Journal Articles

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Preventing Chronic Disease


INTRODUCTION: Little is known about the social needs of low-income households with children during the coronavirus-2019 (COVID-19) pandemic. Our objective was to conduct a cross-sectional quantitative and qualitative descriptive analysis of a rapid-response survey among low-income households with children on social needs, COVID-19-related concerns, and diet-related behaviors.

METHODS: We distributed an electronic survey in April 2020 to 16,435 families in 4 geographic areas, and 1,048 responded. The survey asked families enrolled in a coordinated school-based nutrition program about their social needs, COVID-19-related concerns, food insecurity, and diet-related behaviors during the pandemic. An open-ended question asked about their greatest concern. We calculated descriptive statistics stratified by location and race/ethnicity. We used thematic analysis and an inductive approach to examine the open-ended comments.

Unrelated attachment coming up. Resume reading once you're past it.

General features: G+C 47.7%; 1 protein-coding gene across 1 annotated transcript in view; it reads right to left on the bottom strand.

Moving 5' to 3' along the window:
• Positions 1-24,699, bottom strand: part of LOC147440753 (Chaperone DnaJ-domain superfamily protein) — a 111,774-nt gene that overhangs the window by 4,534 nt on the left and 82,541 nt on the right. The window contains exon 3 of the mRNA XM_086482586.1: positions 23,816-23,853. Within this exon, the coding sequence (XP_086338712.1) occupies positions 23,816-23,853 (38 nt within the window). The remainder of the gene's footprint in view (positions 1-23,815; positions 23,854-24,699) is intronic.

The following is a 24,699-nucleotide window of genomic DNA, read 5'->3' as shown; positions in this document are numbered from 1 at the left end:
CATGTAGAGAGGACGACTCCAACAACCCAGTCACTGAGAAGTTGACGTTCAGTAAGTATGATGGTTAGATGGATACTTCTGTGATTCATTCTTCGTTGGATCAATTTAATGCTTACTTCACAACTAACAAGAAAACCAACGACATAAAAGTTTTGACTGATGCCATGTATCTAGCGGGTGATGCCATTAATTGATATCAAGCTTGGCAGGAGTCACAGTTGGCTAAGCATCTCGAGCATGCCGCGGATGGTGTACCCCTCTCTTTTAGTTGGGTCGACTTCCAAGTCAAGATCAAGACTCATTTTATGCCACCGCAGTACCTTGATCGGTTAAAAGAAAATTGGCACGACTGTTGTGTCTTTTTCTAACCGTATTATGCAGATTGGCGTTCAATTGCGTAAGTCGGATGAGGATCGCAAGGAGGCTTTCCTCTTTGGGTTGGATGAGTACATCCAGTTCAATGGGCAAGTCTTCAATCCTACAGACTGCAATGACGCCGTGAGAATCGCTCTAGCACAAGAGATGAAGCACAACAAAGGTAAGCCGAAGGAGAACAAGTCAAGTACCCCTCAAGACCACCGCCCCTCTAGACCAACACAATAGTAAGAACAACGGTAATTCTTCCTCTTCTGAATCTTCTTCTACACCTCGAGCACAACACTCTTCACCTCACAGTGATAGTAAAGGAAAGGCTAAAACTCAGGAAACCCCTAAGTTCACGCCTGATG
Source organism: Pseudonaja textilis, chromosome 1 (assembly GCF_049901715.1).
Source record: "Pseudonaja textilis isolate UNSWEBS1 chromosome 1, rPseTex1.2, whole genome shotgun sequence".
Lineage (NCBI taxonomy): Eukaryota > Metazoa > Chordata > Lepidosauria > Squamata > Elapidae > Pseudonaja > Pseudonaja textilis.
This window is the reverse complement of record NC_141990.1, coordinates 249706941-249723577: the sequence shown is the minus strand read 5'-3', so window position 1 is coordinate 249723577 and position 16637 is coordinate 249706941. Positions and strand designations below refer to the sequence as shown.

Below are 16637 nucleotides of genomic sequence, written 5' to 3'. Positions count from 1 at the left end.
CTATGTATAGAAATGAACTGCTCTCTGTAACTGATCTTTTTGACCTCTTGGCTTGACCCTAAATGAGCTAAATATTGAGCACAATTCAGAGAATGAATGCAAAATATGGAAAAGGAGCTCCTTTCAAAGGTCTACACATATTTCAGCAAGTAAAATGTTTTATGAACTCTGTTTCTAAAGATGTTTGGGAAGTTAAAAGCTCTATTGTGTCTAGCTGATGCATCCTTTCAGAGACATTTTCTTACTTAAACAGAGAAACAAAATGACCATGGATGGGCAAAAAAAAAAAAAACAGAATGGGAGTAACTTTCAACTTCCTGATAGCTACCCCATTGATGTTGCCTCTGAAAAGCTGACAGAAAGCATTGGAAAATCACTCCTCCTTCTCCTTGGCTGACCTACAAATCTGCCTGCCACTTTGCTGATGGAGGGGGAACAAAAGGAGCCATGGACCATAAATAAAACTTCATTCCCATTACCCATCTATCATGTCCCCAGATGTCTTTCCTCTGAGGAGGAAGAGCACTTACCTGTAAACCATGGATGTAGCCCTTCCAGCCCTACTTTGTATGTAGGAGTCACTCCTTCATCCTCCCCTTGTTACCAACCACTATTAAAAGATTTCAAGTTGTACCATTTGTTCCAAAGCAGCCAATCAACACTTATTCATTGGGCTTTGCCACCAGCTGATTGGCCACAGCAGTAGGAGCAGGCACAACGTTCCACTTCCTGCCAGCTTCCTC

RESULTS: More than 80% of survey respondents were familiar with COVID-19 and were concerned about infection. Overall, 76.3% reported concerns about financial stability, 42.5% about employment, 69.4% about food availability, 31.0% about housing stability, and 35.9% about health care access. Overall, 93.5% of respondents reported being food insecure, a 22-percentage-point increase since fall 2019. Also, 41.4% reported a decrease in fruit and vegetable intake because of COVID-19. Frequency of grocery shopping decreased and food pantry usage increased. Qualitative assessment identified 4 main themes: 1) fear of contracting COVID-19, 2) disruption of employment status, 3) financial hardship, and 4) exacerbated food insecurity.

CONCLUSION: Our study highlights the compounding effect of the COVID-19 pandemic on households with children across the spectrum of social needs.


Betacoronavirus, COVID-19, Child, Coronavirus Infections, Diet Surveys, Economics, Employment, Family Characteristics, Female, Food Supply, Humans, Male, Needs Assessment, Pandemics, Pneumonia, Viral, Poverty, SARS-CoV-2, School Health Services, Social Determinants of Health, United States



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